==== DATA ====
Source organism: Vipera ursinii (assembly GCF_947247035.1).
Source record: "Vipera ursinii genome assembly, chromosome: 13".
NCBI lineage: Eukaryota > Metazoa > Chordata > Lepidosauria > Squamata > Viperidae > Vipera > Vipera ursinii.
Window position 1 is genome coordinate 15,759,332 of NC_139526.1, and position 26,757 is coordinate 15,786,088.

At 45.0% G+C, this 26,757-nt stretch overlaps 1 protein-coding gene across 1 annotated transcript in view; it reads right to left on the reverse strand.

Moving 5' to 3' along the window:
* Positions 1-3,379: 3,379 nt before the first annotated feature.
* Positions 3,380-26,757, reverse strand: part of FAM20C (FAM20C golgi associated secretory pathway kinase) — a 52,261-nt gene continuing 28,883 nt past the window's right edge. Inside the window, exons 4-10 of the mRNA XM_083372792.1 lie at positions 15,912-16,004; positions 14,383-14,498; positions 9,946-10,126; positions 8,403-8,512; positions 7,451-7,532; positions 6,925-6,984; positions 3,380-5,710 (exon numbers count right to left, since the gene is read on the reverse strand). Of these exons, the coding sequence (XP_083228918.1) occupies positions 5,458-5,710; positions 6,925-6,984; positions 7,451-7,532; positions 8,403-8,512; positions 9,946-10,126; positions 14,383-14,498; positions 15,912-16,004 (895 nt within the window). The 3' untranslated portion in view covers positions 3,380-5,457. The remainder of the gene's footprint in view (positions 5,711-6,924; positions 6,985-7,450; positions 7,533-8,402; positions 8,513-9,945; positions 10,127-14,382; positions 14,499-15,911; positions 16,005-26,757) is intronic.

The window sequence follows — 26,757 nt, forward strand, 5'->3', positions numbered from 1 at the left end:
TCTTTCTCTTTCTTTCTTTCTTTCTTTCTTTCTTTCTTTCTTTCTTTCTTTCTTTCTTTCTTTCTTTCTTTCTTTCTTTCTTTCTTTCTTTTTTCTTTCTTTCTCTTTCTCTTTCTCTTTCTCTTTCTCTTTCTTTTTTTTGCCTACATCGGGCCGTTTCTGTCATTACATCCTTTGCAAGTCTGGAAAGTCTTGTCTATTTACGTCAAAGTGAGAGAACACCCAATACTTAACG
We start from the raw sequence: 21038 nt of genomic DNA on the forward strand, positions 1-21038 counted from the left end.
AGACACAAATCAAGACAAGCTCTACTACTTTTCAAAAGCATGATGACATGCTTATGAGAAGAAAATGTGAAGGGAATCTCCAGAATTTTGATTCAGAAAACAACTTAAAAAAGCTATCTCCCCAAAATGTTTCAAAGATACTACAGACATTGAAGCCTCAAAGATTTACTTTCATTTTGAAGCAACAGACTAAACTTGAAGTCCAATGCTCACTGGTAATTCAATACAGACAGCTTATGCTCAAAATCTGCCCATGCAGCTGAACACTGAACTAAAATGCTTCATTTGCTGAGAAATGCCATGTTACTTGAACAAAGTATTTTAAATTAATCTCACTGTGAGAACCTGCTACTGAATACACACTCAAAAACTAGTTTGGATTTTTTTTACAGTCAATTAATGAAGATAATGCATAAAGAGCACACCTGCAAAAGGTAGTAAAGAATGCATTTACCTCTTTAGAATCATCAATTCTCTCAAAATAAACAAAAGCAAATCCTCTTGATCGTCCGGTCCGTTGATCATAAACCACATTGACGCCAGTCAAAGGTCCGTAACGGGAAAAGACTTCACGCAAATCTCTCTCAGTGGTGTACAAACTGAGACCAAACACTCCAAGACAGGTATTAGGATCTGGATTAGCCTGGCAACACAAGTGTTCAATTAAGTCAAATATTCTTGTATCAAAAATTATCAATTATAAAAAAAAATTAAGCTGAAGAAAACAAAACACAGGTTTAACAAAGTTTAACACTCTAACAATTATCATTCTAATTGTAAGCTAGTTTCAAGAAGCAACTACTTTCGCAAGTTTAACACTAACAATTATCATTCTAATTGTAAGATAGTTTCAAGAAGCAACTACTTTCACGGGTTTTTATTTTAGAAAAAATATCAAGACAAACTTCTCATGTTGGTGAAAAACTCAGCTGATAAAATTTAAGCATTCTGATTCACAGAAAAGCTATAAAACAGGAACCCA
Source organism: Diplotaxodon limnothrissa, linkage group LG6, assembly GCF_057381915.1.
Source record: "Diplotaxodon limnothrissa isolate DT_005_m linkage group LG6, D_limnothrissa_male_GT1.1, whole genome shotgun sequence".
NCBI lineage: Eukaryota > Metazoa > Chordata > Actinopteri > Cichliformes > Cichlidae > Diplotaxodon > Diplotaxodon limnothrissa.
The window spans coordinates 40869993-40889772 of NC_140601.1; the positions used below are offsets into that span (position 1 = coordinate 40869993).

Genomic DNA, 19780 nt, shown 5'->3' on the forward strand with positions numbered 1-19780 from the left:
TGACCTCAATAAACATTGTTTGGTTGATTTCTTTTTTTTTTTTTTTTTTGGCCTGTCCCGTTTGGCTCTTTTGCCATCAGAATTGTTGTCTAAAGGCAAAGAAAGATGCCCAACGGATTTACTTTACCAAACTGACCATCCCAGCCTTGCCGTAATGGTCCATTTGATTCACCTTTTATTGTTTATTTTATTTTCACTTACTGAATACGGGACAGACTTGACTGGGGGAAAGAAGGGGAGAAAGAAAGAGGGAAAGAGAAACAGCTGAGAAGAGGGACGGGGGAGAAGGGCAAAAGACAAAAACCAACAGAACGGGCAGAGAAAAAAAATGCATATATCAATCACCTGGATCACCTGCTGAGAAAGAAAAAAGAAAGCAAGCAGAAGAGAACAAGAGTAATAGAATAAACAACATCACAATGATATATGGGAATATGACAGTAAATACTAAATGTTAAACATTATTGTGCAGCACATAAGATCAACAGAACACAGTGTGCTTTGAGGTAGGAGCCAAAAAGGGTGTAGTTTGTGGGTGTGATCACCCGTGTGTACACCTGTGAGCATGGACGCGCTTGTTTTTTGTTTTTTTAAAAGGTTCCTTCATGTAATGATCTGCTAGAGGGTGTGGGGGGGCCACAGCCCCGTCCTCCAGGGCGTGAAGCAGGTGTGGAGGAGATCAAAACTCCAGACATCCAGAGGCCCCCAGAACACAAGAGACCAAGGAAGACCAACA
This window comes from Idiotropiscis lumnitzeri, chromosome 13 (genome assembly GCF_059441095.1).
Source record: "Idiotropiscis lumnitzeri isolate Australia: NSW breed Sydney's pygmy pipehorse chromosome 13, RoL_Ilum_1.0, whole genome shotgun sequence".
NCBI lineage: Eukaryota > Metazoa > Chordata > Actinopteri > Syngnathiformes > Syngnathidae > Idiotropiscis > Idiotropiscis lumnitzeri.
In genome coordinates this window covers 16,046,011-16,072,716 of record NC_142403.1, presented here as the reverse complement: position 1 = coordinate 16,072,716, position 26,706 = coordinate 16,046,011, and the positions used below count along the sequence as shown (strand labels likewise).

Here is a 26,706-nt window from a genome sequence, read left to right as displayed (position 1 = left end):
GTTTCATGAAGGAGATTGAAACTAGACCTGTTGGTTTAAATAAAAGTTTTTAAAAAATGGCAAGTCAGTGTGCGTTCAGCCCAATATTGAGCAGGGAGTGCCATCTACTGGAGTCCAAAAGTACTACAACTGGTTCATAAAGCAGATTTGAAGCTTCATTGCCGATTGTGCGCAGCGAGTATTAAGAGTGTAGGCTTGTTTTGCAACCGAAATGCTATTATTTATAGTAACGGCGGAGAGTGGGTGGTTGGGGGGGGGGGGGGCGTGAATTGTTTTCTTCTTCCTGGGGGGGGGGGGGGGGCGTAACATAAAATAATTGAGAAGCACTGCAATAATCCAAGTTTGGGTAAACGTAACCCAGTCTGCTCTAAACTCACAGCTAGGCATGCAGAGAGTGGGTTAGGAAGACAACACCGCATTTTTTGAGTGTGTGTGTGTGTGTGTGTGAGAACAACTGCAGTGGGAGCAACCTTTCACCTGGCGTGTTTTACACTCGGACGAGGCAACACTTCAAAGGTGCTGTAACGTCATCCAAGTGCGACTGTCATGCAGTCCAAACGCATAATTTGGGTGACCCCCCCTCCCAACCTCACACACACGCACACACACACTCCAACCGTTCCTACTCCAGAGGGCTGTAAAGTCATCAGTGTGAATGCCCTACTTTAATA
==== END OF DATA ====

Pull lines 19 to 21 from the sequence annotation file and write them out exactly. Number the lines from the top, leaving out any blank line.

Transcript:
This window comes from Idiotropiscis lumnitzeri, chromosome 13 (genome assembly GCF_059441095.1).
Source record: "Idiotropiscis lumnitzeri isolate Australia: NSW breed Sydney's pygmy pipehorse chromosome 13, RoL_Ilum_1.0, whole genome shotgun sequence".
NCBI lineage: Eukaryota > Metazoa > Chordata > Actinopteri > Syngnathiformes > Syngnathidae > Idiotropiscis > Idiotropiscis lumnitzeri.